Episode 2: Specters of Peace (Michael Goode)
Dr. Will Fenton speaks with Dr. Michael Goode an assistant professor of early American history at Utah Valley University. Michael is no stranger to the Library Company: in fact, his book project, “A Colonizing Peace: The Quaker Struggle for Gospel Order in Early America,” emerged during his time here as a Andrew W. Mellon Foundation Fellow. In a new co-edited volume, The Specter of Peace: Rethinking Violence and Power in the Colonial Atlantic (Brill, 2018), Michael offers a window into his thinking about the role of peace-making in colonial America.
Fenton and Goode began their conversation by examining “A New and Exact Map of the Dominions of the King of Great Britain” (1731) in the Print Department at the Library Company of Philadelphia. The map is also available online at the Library of Congress.
Dr. Goode is an historian of early America and the British Atlantic with a particular focus on religion and political culture. He researches and writes about how early modern peoples thought about and negotiated violence, colonialism, and warfare – and what this tells us about our present-day engagement with these vexing problems. His book project examines the role of peace as a language and practice of government in colonial Pennsylvania.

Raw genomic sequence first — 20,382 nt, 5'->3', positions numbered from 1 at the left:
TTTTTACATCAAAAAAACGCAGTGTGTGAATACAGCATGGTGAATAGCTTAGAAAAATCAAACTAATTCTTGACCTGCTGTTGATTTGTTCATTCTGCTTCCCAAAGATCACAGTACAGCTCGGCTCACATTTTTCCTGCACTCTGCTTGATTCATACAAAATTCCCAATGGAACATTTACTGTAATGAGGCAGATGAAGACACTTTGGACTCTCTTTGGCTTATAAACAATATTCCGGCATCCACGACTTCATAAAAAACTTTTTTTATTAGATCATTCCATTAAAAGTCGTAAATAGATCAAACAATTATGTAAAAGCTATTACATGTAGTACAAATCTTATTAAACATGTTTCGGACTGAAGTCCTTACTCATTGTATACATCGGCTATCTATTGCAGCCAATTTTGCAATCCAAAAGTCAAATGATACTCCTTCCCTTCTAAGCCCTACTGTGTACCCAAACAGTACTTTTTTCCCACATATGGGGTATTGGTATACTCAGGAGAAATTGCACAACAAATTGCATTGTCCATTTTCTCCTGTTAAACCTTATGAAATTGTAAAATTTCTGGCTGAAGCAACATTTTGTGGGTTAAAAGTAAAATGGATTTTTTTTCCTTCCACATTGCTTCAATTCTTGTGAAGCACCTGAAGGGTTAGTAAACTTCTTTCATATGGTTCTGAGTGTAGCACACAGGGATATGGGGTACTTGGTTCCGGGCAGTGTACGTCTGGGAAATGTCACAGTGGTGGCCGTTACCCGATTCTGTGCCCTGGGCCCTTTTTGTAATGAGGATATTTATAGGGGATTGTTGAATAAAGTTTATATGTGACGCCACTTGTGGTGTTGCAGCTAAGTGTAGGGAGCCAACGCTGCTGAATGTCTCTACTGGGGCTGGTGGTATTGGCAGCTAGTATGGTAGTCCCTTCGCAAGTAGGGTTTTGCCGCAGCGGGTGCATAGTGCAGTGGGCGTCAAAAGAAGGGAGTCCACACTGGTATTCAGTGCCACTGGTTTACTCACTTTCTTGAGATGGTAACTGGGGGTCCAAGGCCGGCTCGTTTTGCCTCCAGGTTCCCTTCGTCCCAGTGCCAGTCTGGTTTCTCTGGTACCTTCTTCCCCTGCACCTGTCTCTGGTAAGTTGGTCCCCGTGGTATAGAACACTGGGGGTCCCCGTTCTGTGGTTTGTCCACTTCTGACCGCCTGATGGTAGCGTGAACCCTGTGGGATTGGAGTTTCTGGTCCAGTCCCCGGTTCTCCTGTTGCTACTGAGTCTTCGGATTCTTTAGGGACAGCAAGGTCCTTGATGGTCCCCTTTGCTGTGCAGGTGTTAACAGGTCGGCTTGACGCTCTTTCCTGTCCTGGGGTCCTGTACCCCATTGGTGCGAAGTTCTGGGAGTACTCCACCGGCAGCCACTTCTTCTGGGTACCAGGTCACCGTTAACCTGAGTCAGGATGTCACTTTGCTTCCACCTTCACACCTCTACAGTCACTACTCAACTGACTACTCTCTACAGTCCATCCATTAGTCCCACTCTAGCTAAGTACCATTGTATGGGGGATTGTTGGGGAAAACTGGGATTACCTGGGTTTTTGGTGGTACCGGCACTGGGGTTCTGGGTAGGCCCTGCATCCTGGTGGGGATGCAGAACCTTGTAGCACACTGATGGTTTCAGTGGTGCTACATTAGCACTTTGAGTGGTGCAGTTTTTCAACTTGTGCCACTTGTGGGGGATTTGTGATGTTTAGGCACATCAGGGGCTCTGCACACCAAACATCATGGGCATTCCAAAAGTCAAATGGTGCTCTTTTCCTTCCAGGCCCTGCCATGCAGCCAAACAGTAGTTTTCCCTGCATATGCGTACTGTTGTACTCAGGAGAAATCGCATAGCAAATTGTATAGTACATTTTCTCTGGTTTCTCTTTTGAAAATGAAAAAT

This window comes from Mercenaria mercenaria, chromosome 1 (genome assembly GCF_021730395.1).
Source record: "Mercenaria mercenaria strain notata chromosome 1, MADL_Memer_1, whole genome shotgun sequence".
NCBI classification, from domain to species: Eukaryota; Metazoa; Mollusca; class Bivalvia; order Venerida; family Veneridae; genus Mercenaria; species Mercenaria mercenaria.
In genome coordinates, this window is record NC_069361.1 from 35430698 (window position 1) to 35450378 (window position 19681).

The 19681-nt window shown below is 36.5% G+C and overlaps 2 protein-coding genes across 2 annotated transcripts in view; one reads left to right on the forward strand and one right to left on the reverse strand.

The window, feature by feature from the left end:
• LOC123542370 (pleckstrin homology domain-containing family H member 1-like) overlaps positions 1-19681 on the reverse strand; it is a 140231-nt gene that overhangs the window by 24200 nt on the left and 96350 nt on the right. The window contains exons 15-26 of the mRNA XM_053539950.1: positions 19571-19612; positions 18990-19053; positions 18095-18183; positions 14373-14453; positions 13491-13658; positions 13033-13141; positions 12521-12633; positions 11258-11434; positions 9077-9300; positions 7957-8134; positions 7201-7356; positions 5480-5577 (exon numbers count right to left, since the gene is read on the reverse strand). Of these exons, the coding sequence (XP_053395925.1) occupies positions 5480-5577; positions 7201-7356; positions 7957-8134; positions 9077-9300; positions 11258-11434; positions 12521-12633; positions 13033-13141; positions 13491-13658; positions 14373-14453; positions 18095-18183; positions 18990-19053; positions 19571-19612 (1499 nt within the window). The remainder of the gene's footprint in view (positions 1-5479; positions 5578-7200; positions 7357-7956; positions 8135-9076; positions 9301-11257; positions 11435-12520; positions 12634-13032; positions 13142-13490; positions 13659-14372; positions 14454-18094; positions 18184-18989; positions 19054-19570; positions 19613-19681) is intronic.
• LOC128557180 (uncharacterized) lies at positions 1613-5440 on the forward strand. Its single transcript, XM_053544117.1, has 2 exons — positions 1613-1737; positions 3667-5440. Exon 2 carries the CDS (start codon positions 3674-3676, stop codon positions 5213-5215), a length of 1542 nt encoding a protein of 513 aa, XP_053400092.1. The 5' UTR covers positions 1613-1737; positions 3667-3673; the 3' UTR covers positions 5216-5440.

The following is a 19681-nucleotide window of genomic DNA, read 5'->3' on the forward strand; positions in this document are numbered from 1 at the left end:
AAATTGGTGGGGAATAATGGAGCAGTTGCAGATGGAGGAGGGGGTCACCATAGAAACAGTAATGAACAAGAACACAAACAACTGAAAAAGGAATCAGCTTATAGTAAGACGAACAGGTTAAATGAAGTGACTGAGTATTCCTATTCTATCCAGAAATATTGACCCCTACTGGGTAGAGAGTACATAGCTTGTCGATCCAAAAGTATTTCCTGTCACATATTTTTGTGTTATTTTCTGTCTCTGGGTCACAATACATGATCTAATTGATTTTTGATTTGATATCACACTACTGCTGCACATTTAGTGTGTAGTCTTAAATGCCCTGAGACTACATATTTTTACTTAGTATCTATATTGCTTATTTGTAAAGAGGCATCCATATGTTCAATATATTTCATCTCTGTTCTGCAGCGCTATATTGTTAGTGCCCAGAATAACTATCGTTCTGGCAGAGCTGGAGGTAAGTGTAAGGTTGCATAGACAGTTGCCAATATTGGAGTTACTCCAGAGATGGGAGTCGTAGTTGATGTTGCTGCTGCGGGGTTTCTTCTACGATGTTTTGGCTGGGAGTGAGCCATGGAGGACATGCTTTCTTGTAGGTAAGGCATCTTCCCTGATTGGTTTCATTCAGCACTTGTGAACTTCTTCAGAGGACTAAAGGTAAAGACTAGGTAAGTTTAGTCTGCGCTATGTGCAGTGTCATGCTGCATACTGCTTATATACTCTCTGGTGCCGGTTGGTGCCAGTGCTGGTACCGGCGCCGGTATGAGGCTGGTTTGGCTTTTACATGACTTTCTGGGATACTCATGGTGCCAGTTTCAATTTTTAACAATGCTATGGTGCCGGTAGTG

Herman Moll, Thomas Bowles, and John Bowles. A new and exact map of the dominions of the King of Great Britain on ye continent of North America, containing Newfoundland, New Scotland, New England, New York, New Jersey, Pensilvania, Maryland, Virginia and Carolina. London, 1731. Library of Congress. https://www.loc.gov/item/gm71005441/.
Talking in the Library will serve as an audio platform for researchers to share the incredible work they’re pursuing using the rich collections at the Library Company of Philadelphia.
Talking in the Library is hosted by Will Fenton, the Director of Scholarly Innovation, and produced by Nicole Scalessa, the Chief Information Officer at the Library Company of Philadelphia.
Logo design by Nicole Graham. Theme music by Krestovsky (“Terrible Art”).